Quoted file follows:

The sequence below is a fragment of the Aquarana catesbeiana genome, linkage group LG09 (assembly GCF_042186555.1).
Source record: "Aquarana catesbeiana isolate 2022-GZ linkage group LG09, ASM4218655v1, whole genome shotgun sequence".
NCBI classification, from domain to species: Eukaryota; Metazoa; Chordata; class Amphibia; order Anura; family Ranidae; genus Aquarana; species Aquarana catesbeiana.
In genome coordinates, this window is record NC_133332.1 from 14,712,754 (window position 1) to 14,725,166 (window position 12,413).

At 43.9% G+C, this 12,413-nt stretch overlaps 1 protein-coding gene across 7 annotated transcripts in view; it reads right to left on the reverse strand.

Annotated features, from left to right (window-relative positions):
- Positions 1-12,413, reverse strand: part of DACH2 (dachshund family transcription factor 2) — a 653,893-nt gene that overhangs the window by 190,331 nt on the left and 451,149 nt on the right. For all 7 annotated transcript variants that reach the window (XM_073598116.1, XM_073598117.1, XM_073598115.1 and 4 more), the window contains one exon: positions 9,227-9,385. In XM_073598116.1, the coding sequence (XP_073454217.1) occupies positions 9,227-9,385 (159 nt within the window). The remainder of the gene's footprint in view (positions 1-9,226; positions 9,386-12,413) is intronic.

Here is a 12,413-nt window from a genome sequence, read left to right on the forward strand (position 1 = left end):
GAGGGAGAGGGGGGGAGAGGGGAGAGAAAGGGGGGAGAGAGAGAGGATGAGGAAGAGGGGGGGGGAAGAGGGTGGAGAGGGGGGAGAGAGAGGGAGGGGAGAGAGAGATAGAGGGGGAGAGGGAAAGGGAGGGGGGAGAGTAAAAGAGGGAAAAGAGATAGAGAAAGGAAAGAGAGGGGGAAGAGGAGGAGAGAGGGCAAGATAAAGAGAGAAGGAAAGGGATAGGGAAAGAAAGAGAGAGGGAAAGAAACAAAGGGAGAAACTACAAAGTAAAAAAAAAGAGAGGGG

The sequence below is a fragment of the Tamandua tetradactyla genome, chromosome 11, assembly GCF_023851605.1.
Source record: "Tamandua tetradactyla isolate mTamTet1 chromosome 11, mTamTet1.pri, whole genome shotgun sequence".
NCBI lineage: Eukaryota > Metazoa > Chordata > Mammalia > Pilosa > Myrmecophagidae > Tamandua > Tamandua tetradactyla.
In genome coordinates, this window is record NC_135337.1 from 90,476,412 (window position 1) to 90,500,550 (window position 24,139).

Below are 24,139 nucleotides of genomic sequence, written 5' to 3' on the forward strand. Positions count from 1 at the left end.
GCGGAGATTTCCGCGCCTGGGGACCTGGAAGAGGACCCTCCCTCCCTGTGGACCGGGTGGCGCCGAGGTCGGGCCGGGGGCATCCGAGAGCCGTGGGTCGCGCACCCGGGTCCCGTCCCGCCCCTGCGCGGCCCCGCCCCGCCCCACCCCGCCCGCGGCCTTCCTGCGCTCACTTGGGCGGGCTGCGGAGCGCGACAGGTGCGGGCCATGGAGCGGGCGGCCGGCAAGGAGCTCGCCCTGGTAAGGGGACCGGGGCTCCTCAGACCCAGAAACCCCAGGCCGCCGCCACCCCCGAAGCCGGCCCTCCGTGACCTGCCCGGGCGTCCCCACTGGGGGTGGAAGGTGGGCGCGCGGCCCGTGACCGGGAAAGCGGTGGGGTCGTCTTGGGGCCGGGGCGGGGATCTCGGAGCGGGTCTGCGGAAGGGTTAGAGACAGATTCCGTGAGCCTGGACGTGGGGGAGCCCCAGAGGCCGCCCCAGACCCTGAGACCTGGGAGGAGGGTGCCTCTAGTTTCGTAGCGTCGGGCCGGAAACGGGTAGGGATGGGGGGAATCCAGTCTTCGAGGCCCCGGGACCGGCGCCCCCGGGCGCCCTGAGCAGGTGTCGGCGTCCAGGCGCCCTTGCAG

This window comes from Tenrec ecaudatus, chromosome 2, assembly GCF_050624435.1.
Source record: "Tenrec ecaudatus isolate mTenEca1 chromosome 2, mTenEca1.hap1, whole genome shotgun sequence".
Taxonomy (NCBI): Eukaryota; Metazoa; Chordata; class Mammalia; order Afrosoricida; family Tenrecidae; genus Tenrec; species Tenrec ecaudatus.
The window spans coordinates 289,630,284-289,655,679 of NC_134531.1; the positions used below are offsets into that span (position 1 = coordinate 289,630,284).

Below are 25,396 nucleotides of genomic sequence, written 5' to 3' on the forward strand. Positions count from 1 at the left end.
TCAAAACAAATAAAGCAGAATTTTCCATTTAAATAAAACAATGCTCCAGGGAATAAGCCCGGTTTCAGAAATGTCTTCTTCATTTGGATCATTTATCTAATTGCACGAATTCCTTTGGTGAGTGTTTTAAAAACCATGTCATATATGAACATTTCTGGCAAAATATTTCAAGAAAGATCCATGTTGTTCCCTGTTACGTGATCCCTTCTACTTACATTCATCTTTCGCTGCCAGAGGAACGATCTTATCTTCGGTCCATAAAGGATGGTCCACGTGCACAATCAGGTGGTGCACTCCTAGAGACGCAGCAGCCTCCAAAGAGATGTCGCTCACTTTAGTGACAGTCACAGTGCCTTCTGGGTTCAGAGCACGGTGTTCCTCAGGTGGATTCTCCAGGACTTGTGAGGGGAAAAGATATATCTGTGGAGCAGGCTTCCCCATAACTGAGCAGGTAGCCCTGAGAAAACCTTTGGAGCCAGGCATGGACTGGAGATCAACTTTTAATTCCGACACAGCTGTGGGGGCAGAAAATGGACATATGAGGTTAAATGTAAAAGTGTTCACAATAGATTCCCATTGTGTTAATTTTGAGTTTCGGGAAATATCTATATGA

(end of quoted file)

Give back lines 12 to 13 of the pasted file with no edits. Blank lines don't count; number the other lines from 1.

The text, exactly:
NCBI lineage: Eukaryota > Metazoa > Chordata > Mammalia > Pilosa > Myrmecophagidae > Tamandua > Tamandua tetradactyla.
In genome coordinates, this window is record NC_135337.1 from 90,476,412 (window position 1) to 90,500,550 (window position 24,139).